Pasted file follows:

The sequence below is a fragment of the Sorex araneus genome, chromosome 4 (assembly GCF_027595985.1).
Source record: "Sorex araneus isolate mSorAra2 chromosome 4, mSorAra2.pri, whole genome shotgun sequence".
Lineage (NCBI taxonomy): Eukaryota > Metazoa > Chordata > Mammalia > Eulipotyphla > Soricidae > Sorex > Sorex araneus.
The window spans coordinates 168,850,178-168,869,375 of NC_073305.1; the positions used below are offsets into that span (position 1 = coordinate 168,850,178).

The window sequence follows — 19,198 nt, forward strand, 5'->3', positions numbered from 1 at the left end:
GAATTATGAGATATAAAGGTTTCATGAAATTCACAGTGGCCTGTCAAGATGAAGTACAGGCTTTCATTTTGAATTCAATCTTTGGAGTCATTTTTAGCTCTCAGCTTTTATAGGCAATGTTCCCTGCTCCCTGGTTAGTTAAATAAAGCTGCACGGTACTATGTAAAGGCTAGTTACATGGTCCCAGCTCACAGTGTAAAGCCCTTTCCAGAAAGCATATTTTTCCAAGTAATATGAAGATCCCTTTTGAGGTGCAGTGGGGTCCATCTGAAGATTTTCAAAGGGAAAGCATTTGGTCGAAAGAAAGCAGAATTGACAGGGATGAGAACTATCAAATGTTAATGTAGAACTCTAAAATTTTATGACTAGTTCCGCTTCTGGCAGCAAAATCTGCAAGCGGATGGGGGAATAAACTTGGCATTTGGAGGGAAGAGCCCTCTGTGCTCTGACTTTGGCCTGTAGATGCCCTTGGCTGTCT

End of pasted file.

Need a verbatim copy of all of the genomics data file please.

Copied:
The sequence below is a fragment of the Sorex araneus genome, chromosome 4 (assembly GCF_027595985.1).
Source record: "Sorex araneus isolate mSorAra2 chromosome 4, mSorAra2.pri, whole genome shotgun sequence".
Lineage (NCBI taxonomy): Eukaryota > Metazoa > Chordata > Mammalia > Eulipotyphla > Soricidae > Sorex > Sorex araneus.
The window spans coordinates 168,850,178-168,869,375 of NC_073305.1; the positions used below are offsets into that span (position 1 = coordinate 168,850,178).

The window sequence follows — 19,198 nt, forward strand, 5'->3', positions numbered from 1 at the left end:
GAATTATGAGATATAAAGGTTTCATGAAATTCACAGTGGCCTGTCAAGATGAAGTACAGGCTTTCATTTTGAATTCAATCTTTGGAGTCATTTTTAGCTCTCAGCTTTTATAGGCAATGTTCCCTGCTCCCTGGTTAGTTAAATAAAGCTGCACGGTACTATGTAAAGGCTAGTTACATGGTCCCAGCTCACAGTGTAAAGCCCTTTCCAGAAAGCATATTTTTCCAAGTAATATGAAGATCCCTTTTGAGGTGCAGTGGGGTCCATCTGAAGATTTTCAAAGGGAAAGCATTTGGTCGAAAGAAAGCAGAATTGACAGGGATGAGAACTATCAAATGTTAATGTAGAACTCTAAAATTTTATGACTAGTTCCGCTTCTGGCAGCAAAATCTGCAAGCGGATGGGGGAATAAACTTGGCATTTGGAGGGAAGAGCCCTCTGTGCTCTGACTTTGGCCTGTAGATGCCCTTGGCTGTCT